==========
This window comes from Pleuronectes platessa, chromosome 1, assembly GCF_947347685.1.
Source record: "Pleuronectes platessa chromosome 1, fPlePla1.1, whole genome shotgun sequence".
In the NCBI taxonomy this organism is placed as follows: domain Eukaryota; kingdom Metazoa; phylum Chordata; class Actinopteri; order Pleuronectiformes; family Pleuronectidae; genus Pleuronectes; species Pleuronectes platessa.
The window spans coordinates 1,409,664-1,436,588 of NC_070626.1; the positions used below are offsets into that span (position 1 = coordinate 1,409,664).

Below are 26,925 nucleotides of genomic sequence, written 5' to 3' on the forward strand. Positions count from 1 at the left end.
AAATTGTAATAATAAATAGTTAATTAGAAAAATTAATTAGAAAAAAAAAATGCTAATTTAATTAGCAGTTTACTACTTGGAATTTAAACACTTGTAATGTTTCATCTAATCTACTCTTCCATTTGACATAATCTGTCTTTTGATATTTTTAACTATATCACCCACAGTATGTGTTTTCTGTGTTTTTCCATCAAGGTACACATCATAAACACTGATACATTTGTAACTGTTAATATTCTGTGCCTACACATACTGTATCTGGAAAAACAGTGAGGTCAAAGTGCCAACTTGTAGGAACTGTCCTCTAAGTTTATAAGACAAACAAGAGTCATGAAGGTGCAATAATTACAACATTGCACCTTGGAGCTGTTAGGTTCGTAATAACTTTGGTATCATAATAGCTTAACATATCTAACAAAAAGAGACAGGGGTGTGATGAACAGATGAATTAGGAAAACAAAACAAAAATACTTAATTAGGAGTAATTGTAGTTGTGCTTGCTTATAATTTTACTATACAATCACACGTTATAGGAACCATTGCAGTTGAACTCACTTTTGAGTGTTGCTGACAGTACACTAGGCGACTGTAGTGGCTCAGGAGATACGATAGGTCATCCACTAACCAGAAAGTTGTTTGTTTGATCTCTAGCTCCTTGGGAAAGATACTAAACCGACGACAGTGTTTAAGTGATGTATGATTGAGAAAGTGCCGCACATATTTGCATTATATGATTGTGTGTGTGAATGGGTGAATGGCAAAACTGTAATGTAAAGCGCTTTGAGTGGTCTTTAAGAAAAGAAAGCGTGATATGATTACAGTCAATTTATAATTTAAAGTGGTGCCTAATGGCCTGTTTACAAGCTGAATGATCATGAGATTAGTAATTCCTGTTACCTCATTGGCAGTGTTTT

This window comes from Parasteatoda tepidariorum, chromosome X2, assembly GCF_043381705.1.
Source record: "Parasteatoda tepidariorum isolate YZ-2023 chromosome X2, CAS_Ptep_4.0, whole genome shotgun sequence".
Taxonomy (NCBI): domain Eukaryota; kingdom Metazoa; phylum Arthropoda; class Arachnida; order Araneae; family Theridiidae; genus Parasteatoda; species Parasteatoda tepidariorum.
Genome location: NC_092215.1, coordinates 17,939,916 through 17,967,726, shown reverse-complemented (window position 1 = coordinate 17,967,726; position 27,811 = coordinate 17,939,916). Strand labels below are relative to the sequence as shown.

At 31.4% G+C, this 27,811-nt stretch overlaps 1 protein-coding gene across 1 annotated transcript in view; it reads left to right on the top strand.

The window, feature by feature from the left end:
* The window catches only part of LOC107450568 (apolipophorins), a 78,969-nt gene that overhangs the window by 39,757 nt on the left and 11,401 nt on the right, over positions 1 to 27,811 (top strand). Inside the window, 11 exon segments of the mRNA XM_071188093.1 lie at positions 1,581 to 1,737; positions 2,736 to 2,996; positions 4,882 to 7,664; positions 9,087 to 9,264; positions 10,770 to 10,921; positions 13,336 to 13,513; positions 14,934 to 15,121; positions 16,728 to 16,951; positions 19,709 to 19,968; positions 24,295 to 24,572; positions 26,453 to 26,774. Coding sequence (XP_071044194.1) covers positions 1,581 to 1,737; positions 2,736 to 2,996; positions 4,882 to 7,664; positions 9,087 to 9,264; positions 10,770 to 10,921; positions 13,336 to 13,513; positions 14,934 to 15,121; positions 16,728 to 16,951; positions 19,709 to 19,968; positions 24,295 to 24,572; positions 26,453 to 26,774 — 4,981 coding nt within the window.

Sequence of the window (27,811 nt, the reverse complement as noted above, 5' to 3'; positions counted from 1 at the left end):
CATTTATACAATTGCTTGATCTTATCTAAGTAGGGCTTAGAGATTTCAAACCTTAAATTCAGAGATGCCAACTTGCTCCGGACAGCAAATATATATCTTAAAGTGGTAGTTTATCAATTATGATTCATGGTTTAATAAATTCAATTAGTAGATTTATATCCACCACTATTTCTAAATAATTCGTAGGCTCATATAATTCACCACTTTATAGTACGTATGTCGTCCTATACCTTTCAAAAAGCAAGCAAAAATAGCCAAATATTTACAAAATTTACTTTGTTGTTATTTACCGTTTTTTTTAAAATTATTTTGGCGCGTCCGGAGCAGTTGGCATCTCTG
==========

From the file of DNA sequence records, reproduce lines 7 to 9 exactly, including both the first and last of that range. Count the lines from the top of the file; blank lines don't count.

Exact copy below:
This window comes from Parasteatoda tepidariorum, chromosome X2, assembly GCF_043381705.1.
Source record: "Parasteatoda tepidariorum isolate YZ-2023 chromosome X2, CAS_Ptep_4.0, whole genome shotgun sequence".
Taxonomy (NCBI): domain Eukaryota; kingdom Metazoa; phylum Arthropoda; class Arachnida; order Araneae; family Theridiidae; genus Parasteatoda; species Parasteatoda tepidariorum.